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Thursday, August 21, 2008

FDIC Mod Plan: Welcome to the Real World

by Tanta on 8/21/2008 10:48:00 AM

I'm going to go out on a limb here and suggest that the FDIC's plan for modifying IndyMac loans is, overall, a great thing. I am glad it is happening and I truly look forward to snickering over the results.

Housing Wire has a post up this morning encapsulating the main angry responses to the FDIC's plan. Plus one response voting for the "No Big Deal" option, which I think is really the wisest one (I'm sure it comes from an industry insider):

If the FDIC follows its stated plan, which is to maximize loan value or recovery value, a good chunk of these mods won’t go through anyway, despite the press given to it. The FDIC will find out what every other servicer already knows: for one thing, the majority of borrowers will simply ignore the offer. For another, those that do step up will give credible proof that they cannot afford their homes unless the FDIC were to undercut home value by 40 or 50 percent from current levels. And the FDIC didn’t say it was going to modify blindly here, so this is not a big deal.
The fact is that Sheila Bair has spent a lot of time and energy in the last year or so castigating mortgage servicers for not doing enough to modify loans and prevent foreclosures. So now, being the proud owner of the former IndyMac Bank, Bair has a great opportunity to show the rest of us how it's done.

And so what innovative plan did the FDIC think up that has so far eluded every other mortgage servicer out there?
The goal of this streamlined loan modification program is to achieve improved value for IndyMac Federal by turning troubled loans into performing loans and, thereby, avoiding unnecessary and costly foreclosures. Accomplishing this goal will reduce the costs to the FDIC of the failure of IndyMac Bank and provide improved returns to investors in securitized mortgages.

Some mortgages serviced by IndyMac Federal are subject to additional contractual terms governing loan modifications. While additional steps are necessary to comply with those contracts, IndyMac Federal will work to expedite approvals for modifications to help eligible homeowners keep their homes.

IndyMac Federal will only make modification offers to borrowers where doing so will achieve an improved value for IndyMac Federal or for investors in securitized or whole loans. Modification offers will be provided consistent with agreements governing servicing for loans serviced by IndyMac Federal for others. The modification program does not guarantee a modification offer for IndyMac Federal borrowers.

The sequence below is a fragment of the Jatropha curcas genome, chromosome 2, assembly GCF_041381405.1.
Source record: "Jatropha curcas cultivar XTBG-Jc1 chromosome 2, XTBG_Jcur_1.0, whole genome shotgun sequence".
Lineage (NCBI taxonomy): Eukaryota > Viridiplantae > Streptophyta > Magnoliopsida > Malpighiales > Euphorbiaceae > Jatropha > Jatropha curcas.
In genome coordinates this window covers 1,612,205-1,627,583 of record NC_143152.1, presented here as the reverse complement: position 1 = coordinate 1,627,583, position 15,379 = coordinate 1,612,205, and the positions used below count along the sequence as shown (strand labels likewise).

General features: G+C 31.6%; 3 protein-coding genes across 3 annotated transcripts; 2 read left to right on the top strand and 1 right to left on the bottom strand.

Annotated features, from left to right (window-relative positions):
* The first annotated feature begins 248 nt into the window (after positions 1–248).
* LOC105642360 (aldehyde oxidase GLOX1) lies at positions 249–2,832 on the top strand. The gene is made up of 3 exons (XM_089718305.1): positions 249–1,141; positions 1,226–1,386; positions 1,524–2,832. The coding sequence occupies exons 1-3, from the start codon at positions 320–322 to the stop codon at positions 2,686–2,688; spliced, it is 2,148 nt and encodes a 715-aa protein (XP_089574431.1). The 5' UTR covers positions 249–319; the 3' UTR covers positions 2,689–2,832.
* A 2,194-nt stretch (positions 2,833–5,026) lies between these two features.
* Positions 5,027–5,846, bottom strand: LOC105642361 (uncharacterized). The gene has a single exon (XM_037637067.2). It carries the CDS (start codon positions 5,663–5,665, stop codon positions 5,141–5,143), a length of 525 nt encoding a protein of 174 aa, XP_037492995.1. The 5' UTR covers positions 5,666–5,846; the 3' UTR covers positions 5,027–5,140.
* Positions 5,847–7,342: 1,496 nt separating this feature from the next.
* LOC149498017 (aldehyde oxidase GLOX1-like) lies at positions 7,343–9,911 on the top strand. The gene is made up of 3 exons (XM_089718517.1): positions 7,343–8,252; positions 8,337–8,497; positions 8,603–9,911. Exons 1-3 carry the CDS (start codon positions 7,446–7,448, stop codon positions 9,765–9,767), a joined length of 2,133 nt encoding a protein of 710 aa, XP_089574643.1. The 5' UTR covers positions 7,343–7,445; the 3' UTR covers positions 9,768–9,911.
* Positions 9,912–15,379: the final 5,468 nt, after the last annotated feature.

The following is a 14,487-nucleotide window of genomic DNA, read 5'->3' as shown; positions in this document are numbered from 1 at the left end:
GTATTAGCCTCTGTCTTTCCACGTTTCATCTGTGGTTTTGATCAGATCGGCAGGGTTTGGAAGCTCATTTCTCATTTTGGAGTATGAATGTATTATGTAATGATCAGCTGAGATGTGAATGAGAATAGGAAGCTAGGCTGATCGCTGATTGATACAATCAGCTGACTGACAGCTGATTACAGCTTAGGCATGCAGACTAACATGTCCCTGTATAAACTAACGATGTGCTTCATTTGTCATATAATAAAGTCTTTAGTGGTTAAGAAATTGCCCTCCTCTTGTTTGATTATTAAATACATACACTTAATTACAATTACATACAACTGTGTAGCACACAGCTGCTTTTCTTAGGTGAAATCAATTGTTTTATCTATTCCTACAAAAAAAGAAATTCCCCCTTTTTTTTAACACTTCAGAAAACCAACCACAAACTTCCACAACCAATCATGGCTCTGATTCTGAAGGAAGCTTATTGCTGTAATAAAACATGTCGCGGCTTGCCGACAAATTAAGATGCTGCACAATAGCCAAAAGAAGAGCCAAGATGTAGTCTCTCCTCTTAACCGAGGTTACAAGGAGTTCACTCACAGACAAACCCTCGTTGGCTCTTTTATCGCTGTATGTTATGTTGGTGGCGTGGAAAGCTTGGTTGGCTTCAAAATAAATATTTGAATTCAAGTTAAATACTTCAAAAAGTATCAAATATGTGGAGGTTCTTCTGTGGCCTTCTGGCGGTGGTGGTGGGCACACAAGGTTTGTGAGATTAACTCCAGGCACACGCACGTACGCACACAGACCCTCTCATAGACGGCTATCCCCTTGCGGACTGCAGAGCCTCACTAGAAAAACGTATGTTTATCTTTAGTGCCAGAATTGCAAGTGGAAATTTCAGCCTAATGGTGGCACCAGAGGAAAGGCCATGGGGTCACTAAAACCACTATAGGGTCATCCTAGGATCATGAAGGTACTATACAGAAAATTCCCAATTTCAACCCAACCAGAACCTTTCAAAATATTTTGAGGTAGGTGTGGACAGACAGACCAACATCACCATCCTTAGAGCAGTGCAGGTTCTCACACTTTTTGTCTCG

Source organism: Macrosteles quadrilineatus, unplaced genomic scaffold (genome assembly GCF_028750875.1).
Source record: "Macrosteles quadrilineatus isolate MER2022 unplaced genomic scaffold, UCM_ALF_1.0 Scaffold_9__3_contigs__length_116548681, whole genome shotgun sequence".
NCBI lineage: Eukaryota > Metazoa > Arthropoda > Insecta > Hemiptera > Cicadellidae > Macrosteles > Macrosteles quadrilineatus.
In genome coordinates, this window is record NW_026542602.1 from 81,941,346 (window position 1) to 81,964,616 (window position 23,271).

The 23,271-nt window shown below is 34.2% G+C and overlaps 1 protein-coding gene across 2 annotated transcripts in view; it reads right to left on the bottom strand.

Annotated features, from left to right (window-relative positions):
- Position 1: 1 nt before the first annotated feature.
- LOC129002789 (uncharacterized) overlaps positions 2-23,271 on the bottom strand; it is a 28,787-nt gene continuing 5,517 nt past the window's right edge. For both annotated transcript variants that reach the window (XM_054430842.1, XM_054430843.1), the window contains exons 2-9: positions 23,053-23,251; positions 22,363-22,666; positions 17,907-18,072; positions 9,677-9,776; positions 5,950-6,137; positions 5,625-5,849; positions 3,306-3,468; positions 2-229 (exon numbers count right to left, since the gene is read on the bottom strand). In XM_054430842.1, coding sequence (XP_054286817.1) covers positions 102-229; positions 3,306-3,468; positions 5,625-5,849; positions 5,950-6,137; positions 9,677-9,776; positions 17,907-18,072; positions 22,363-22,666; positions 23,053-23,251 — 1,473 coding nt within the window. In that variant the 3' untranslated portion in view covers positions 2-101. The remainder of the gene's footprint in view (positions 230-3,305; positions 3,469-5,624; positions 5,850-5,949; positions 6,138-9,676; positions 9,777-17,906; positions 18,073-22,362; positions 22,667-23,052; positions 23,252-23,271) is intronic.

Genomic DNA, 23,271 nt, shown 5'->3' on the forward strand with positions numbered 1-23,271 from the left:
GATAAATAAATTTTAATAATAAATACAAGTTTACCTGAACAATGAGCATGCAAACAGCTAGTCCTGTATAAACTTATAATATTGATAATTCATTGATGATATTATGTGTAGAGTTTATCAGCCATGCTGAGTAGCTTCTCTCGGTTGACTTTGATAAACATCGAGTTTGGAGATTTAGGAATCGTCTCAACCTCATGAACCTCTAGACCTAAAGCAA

Translation: the FDIC has discovered no magic way to get around securitization rules or the basic calculus of maximizing recoveries to the investor (that is, doing a mod only when it is "less loss" to the investor compared to foreclosure). They will, however, "work to expedite" this process. Because of course no one else has tried that yet.

Oh, but the FDIC's program is "streamlined," you see. What does that mean?
Once a borrower has provided financial information to an IndyMac Federal customer service representative, IndyMac Federal will evaluate whether a loan modification may be available and, if so, provide a proposed offer to the borrower by mail.

Once a borrower has received a proposed modification offer, all it takes for them to bring their mortgage current and qualify for a final modified mortgage is to

1. sign and return the enclosed Modification Agreement along with a check for their modified monthly mortgage payment and

2. provide verification of their income to confirm that they qualify for the proposed modification.

The borrower must then continue to make timely payments at the modified monthly payment amount and comply with all other terms of their mortgage agreements. If the borrower’s verified income information demonstrates that they do not qualify for the proposed modification, IndyMac Federal will contact them to discuss alternatives that may help them keep their home.
This is a whole lot faster than the way servicers have been doing mods, you see, because the FDIC goes ahead and draws up the modification agreement based on "stated" income information given by the borrower. Then the mod is mailed out, and all the borrower has to do is sign it, write a check, and, um, finally provide the documentation of the income used to qualify for the mod. If it turns out there are some, um, issues with that, then the FDIC will, um, do something else. Does this mean that the FDIC risks wasting a bunch of time and energy drawing up modification agreements that it will be unable to accept because when it finally sees those income docs, it realizes that the borrowers still don't qualify? Well, yeah. But the borrowers won't be made to wait weeks and weeks for a mod offer, unlike with those lousy private mortgage servicers. The actual ratio of successfully executed mods might be more or less the same, but nobody had to spend three weeks listening to hold music.

Do I know where the FDIC is going to get the staff to do all this lickety-split? No. But you see, the FDIC wants to do mods, unlike those lousy private mortgage servicers who just don't care and are evil. As an empirical test of the belief that attitude trumps experience and headcount, this is a public service.

So I think everyone should just quit griping and let the FDIC rip on this one. Since they've promised to use the "maximize value" test here, if they actually manage to get more successful mods done than anyone else has, they will have minimized losses to the FDIC and private investors and we can all congratulate them for that. If, as I fully expect, they don't do any better at making a silk purse out of a sow's ear than anyone else can, maybe Sheila Bair will quit pontificating about a subject that remains a lot harder than she thinks it is. That, too, we could all get behind.